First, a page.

We got to the tracks and soon two other trucks showed up. Five serious and hard-core mountain lion hunters filled those other two trucks! We got out and met them and thanked them for their key help in trying to help me get a cat. From 5:00 – 7:30 AM we waited, told stories, and “hung out with the guys”. It was great listening to these guys! When it came to lion hunting, there was a nice mix of experience levels, but all of them clearly knew a lot (and importantly a lot more than me) and were fun to hang out with. Here are a couple pics of the dog boxes that the pooches rode around in. As legal light approached the houndsmen started to get their dogs ready. They kept them all on leashes, but got them situated and ready to “run the track”. Once we reached our legal starting time for the day they had the dogs “lined up” and they were off. After less than 100 yards the dogs seemed a bit confused and lost the track. One of the houndsmen kept saying “They’ll figure it out”, and he was right. Soon their barking and baying faded down the canyon. Ryan said “get in” and we headed down the road. After a few stops we heard the dogs again, about ½ mile downhill from our starting point and essentially straight up the steep mountainside from us. After a few minutes one of the houndsmen pulled up to us in his truck. He was looking at the gps unit that allowed him to see the location of his dogs (GPS collars on each of them). He looked at the GPS unit, then looked at me and said “Your cat is 260 yards up there”, pointing up the steep incline. He also said “My pup is 890 yards that way”, pointing almost the opposite direction. I wasn’t the only one in the mix who had a lot of learning to do about mountain lion hunting! Jake asked if the cat was treed and the houndsman simply replied “Yep”. We grabbed our packs, my hunters orange vest, and my bow and off we went. Even though it was only 260 yards to the dogs, it was just about as far uphill! That country was steep! It didn’t take too long though and I could soon see the dogs moving around at the base of a large ponderosa pine tree. Ryan asked if I could see the cat, and with a little help, I spotted it. As we got closer I started to take a few pictures. Within a minute I was above the base of the tree and nearly eye level with the cat. I ranged him and I was a mere 15 yards away. He was sprawled out in plain view. I took pictures and started to ready my bow a little bit. I took off my jacket since I had time and I was overheated from the hike up. As I was doing this the houndsmen were getting the dogs tied off so I could take a shot. Suddenly the cat went from comfortable and planning on going nowhere to up and moving. He walked down the branch he had laid on, turned around, then nearly fell when he got back near the base of the tree. He soon leapt out to a different branch and found a new perch. He looks very calm and still in this picture, however, his lack of movement was short-lived. He quickly relocated to a different spot. I nearly had a shot while he was getting resituated, but I didn’t think the dogs were all tied off and certainly didn’t want to do anything that resulted in a dog or a person getting hurt. Not shooting when I could have would be a far smaller mistake than shooting when everyone and everything wasn’t ready. One common theme that I hear talked about often in mountain lion stories is the chaos that inevitably accompanies a treed lion. I have to admit, I always wondered “Just how chaotic can this really be?” In my opinion if you’ve never done it before this question seems understandable. After being involved in one treed cat, however, I no longer wonder this. It was really unbelievable! Between the barking and baying and jumping and running around the dogs do, the tying up of the dogs, the houndsmen trying to be heard over all the racket the dogs are making, the cat doing everything it’s doing, and the adrenaline of the whole situation, it’s truly chaotic! It’s a really unique and incredible experience, but most notably loud and chaotic. Ryan called me over near him for a shot, but it was quartering to me much more than I liked. A houndsman at the base of the tree called me down to him. I had a nice clear shot at the cat from there, but it was almost completely straight up. I said “I don’t like this shot.” Ryan soon encouraged me to take the shot, since it was clear and the cat had already gotten antsy once. Another houndsman hollered at me to take the shot as soon as I was ready. It was clear they wanted me to shoot. I said “Are you sure you want me to take this shot? I’m not in love with this angle at all.” They both looked at me and said “Shoot!” I drew my bow and aimed up, up, up! It was instantly clear that my very vertical shooting at home wasn’t nearly vertical enough for a shot like this. The cat was about 45 or 50 feet up in the tree and I was well under ten feet from the base of the tree. Here’s a pic of the shot I had- the mountain lion was dang near straight up the pine tree and in one of the branches just a little to the right. The picture makes it seem like the shot was even less vertical than it actually was. If you’ve never tried a shot like this, which I hadn’t, give it a try sometime! To get my pin on the cat I had to drop my back leg down and bend my knee a long ways, then I had to arch my back and bend back at the waist as far as I could. As uncomfortable as I was, I checked all my shot checkpoints and everything felt good. I found my anchor point, I had clearance with my arm, my grip felt good, so I leveled my bubble, found my 20 yard pin and centered it on my aiming point. I was confident I could make the shot, in spite of the extreme angle. I let the arrow go and hit exactly where I aimed. The cat sprung straight up in the air from the branch and began to spin in my direction. I was fully aware of the fact that I was standing on the only flat spot anywhere near the tree and I had wondered if this might be an inviting location for the cat to land. As the cat rocketed up and spun it looked down directly at me and made eye contact with me for a split second. I immediately thought the cat was going to land right on top of me. I, of course, did what any real man would do- I ran like a little school girl behind a tree I had previously identified just behind me. The cat kept spinning, however, and went another 180 degrees before he passed below the branch he had been sitting on. He hit the ground and the houndsmen were immediately after him. I followed right away, going down the steep hill as fast as I could. Even I could follow the blood trail, in spite of being color blind- it was impressive! Due to a miscommunication a couple of the guys let some of the dogs go from up by the tree. Ryan and I managed to intercept two of them and Ryan grabbed their collars. A third dog ran around us and headed downhill. I followed and 20 yards later I saw one of the more experienced houndsmen standing his ground, pointing a 44 Mag pistol into the brush right in front of him. He yelled at me to get over there and get another arrow in the cat. I ran over and to my amazement, I saw that the mountain loin was bedded and staring right at us, not more than 10 feet away from him. I had to move past the houndsman to have a clear shot, so he lowered his pistol for a brief second to let me slide by him. As I passed by the cat let out a hiss, clearly indicating he didn’t like me or the current situation. I wanted to put more space between the cat and me, but from the cat’s bed the hillside dropped sharply for about eight feet, but then plummeted almost straight down after that. I walked into the opening about eight feet from the cat. While I stood in the last available inches, before the mountainside dropped almost straight down, I tried to knock an arrow quickly. The small ridge suddenly gave way and I fell backwards down the steep drop-off. I somehow managed to catch myself after one terribly ungraceful “flop” and without looking up, knocked an arrow. I had only fallen about six or eight feet, but I could no longer see the cat. I scurried up the hillside and found a solid foothold so I could take a final shot. Just as I was about to draw my bow the cougar let out a low, throaty growl that made the moment seem even more like a scene from a movie. It was absolutely surreal. I came to full draw, centered my pin, and let it go. The arrow blew through the cats vitals from the mere eight feet I was away from it. After exiting the cat it hit a rock and sent sparks flying up several feet high! However, I didn’t have a chance to admire these sparks because upon impact the cat pounced out of its bed straight at me. His front paws hit the ground and his back legs loaded under his hind quarters- he was like a loaded spring about to unload on me. He was about to make a final surge that I could have done nothing to prevent or even defend myself against. The houndsman stepped in and leaned forward as the cat shot out at me. However, he didn’t need to fire a shot- the cat didn’t have the strength to finish his attack and tipped over dead. He was less then five feet from me when he died.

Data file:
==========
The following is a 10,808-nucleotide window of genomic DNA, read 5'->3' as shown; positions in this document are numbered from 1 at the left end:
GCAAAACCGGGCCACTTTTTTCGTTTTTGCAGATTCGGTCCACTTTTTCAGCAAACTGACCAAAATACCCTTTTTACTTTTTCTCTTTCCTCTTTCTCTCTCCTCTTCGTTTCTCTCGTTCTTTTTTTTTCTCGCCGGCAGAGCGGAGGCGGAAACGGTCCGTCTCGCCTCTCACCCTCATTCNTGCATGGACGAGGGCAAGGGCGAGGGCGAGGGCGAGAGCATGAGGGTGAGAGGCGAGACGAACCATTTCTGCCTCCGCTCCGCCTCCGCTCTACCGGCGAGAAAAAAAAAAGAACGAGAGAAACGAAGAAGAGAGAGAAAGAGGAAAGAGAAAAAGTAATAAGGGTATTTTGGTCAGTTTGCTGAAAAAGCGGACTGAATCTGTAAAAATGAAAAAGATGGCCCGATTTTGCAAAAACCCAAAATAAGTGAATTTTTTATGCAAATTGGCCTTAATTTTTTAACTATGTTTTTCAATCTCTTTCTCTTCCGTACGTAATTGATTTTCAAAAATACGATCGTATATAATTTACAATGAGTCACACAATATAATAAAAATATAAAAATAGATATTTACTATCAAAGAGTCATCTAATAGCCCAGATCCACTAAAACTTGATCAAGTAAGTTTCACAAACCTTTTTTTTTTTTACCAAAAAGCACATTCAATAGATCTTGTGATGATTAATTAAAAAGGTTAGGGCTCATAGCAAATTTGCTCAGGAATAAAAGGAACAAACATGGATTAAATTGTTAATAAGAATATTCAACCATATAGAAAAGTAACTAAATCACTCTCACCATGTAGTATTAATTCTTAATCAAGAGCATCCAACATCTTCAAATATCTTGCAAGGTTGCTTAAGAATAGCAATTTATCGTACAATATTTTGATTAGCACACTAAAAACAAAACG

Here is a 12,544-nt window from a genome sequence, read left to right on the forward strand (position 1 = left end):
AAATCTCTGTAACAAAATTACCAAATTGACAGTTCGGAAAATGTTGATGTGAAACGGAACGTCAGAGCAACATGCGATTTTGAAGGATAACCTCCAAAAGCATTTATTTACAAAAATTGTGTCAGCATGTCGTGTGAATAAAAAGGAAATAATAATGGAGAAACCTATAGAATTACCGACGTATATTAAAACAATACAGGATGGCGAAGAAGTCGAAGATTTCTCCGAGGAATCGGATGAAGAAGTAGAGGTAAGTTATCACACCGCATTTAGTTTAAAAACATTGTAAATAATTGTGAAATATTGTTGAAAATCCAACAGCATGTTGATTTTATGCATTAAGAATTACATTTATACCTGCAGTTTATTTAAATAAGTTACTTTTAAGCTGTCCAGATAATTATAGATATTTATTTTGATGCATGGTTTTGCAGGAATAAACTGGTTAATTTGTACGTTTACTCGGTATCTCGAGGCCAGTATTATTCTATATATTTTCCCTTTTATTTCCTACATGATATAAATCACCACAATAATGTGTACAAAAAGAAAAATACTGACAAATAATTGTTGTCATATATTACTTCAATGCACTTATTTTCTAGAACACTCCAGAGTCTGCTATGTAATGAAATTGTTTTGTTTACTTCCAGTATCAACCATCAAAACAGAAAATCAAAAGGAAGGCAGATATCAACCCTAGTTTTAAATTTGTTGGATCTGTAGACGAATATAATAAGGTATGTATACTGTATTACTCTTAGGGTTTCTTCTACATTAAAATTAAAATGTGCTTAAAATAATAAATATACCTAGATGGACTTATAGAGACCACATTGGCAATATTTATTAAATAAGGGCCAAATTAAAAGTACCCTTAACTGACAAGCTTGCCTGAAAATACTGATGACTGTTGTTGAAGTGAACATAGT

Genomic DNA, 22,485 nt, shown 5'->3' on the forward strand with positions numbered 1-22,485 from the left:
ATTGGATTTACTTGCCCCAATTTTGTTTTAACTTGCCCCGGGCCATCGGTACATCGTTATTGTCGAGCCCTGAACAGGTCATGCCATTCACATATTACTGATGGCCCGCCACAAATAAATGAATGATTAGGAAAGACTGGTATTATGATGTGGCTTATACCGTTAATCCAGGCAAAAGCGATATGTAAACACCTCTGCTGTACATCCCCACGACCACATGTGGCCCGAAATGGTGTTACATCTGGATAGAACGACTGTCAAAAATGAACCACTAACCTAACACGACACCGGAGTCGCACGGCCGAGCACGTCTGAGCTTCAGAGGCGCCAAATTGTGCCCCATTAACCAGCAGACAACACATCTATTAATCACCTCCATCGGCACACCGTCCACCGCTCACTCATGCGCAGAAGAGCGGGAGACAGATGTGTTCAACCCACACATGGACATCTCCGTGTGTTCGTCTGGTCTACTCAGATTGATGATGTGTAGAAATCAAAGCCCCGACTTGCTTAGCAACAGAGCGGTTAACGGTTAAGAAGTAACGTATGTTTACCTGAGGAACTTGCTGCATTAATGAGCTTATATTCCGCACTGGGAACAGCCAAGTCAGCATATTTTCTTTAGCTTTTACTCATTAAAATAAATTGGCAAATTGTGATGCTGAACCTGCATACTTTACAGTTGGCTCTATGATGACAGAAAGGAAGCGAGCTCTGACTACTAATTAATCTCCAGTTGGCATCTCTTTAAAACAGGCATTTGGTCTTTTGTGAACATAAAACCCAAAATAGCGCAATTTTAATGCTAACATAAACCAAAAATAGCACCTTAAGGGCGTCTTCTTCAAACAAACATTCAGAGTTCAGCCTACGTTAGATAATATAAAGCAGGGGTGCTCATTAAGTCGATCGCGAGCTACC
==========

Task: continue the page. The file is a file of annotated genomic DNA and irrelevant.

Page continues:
19. 10 points